analysis accorded the 35,000-plus robberies which occurred in 1981

reflect its importance. But, given the diverse nature and sheer volume

of criminal offenses, it is impractical for FDLE to routinely provide

the detailed analyses required by the food industry. Fortunately, the

FDLE collects and stores considerably more data related to food store

robberies than is commonly reported. These data are maintained in a

computerized data processing system in Tallahassee. A special computer

tape containing only offense records of food store robberies for 1981

was obtained from the FDLE and analyses of these records were conducted

by the FAMRC researchers. Results of these analyses follow.


Tuesday, April 01, 2003.max







FINDINGS


Robbery Trends

The total number of robberies committed in Florida in recent years

has soared. In 1977, a total of 15,881 cases were recorded resulting in

approximately $6.4 million being stolen. By 1981, the number of rob-

beries increased to 35,470 with the value stolen in excess of S36

million. This represents a 123 percent increase in the number of rob-

beries and a 460 percent increase in the value of property stolen

(Figure 1, Table 1). During this same period, the number of convenience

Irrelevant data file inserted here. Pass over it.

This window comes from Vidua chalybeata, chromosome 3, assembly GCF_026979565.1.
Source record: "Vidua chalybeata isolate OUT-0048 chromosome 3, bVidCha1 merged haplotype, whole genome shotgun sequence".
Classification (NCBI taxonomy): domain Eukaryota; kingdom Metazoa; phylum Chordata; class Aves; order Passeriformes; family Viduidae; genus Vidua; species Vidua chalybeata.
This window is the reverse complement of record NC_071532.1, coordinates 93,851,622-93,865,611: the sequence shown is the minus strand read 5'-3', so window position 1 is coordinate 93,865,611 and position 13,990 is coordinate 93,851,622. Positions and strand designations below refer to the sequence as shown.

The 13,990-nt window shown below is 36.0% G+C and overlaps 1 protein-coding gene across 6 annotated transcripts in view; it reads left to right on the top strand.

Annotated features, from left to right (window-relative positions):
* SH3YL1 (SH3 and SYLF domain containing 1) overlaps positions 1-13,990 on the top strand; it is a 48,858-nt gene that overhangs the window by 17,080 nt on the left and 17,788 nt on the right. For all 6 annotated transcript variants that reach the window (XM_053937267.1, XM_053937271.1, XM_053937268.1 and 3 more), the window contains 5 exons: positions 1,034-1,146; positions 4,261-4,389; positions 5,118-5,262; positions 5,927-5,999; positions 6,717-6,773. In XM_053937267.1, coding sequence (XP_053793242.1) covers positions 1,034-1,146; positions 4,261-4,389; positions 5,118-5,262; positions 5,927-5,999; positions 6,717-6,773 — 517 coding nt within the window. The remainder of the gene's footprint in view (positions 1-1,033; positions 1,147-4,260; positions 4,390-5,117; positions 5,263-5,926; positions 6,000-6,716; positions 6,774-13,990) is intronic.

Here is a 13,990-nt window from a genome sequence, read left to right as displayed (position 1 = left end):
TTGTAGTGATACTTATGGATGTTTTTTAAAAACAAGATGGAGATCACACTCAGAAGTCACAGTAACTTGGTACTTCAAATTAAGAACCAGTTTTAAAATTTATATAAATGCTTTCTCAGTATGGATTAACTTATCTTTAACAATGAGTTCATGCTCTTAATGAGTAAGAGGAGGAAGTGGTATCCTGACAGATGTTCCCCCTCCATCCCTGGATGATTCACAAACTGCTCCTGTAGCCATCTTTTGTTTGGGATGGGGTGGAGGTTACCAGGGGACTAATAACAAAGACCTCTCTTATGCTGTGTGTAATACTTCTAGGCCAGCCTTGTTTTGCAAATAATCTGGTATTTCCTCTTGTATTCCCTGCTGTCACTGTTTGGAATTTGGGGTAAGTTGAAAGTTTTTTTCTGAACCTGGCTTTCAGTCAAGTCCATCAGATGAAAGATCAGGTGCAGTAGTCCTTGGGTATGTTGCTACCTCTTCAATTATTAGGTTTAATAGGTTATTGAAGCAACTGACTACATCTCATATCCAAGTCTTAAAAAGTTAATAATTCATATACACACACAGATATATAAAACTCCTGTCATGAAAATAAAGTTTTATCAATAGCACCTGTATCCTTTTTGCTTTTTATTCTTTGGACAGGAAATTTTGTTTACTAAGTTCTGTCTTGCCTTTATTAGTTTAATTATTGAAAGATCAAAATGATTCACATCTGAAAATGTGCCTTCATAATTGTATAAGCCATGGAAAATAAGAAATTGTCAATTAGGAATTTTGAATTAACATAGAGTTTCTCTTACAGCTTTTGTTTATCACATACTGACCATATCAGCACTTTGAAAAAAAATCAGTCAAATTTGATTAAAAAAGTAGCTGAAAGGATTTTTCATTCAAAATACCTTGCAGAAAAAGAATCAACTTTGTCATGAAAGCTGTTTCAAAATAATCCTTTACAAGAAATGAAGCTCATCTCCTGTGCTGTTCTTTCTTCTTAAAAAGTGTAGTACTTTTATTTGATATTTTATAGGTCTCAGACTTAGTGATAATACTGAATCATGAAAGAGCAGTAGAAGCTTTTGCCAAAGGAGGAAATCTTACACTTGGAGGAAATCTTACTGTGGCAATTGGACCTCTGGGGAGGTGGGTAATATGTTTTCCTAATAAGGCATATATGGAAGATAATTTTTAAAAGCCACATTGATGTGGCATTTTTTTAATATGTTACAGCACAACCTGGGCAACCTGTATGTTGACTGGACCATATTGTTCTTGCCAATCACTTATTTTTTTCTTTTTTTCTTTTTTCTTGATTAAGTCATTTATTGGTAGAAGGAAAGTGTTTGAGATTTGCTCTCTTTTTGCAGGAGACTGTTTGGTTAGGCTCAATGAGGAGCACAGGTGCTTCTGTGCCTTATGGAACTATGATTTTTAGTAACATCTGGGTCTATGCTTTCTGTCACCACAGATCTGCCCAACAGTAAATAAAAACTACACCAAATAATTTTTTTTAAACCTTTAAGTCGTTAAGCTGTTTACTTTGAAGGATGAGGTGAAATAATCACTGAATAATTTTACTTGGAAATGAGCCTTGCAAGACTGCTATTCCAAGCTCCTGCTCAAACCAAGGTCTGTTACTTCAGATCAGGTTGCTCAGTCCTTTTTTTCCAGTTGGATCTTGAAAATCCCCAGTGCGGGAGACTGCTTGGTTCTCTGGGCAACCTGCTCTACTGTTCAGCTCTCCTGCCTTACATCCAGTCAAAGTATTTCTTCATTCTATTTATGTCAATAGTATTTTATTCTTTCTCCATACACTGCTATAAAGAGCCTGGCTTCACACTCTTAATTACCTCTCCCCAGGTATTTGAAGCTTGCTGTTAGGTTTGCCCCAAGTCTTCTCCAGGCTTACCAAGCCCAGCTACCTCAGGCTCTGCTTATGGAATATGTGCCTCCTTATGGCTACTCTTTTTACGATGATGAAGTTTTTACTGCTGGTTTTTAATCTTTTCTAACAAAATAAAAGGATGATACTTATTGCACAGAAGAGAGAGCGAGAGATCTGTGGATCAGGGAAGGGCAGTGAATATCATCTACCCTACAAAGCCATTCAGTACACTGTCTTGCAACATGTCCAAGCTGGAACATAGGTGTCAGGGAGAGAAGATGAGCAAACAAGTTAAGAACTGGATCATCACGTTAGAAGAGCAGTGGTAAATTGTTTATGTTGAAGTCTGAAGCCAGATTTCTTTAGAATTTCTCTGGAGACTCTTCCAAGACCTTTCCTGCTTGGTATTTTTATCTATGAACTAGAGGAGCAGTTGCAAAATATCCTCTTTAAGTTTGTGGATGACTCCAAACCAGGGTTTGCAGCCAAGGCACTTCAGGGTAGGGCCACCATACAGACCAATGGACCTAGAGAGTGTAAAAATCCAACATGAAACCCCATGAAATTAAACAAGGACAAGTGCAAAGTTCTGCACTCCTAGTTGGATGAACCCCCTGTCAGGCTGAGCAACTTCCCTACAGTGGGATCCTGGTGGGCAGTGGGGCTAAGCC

store robberies increased over 70 percent and supermarket robberies

increased by about 160 percent, compared to 92 percent for all commer-

cial establishments. In this same five year period, convenience store

robberies declined from 41.2 percent of all commercial robberies to 36.9

percent of all commercial robberies. In 1981, food store robberies

accounted for more than 40 percent of all robberies perpetrated against

commercial business establishments in the state of Florida (Figures 2

and 3,*Table 2).

A Florida food store robbery occurred every 2 hours during the

year. A record 4,323 food stores were robbed, of which 3,858, or 89

percent, were convenience stores and 465, or about 11 percent, were

supermarkets (Table 3, Figures 4. and 5). Eighty-forr percent of the

convenience stores and approximately 70 percent of the supermarkets were

chain affiliates (Table 4).

The 4,323 food store robberies included robbery attempts (those in

which no property was taken) and instances where a robbery was actually

committed. Of the 3,858 convenience store robberies reported by FDLE,


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Number of
Robberies


1977 1978 1979 1980 1981

Year

Figure 1 .--Total number of robberies committed in Florida,
1977-1981.


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40,000


35,000


30,000


25,000


20,000


15,000


10,000


5,000








Table 1 .--Robbery trends in Florida, 1977-1981.



Number Percent change Total
of over previous value Average
Year offenses years stolen value


1977 15,881 + 1.3% $ 6,434,188 $ 405
1978 17,700 +11.5% 11,173,990 631
1979 22,097 +24.8% 15,110,522 634
1980 34,015 +53.9% 26,480,024 778
1981 35,470 + 4.3% 36,152,286 1,019


Source: Florida Department of Law Enforcement, Uniform Crime
Reports, Annual Summaries, 1977-1981
"_jw%%-0


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Number of
Robberies
(1,000)


ATi I commercial l
establishments


All commercial
excluding ,


Food stores


1977


1978


1979 1980


1981


Year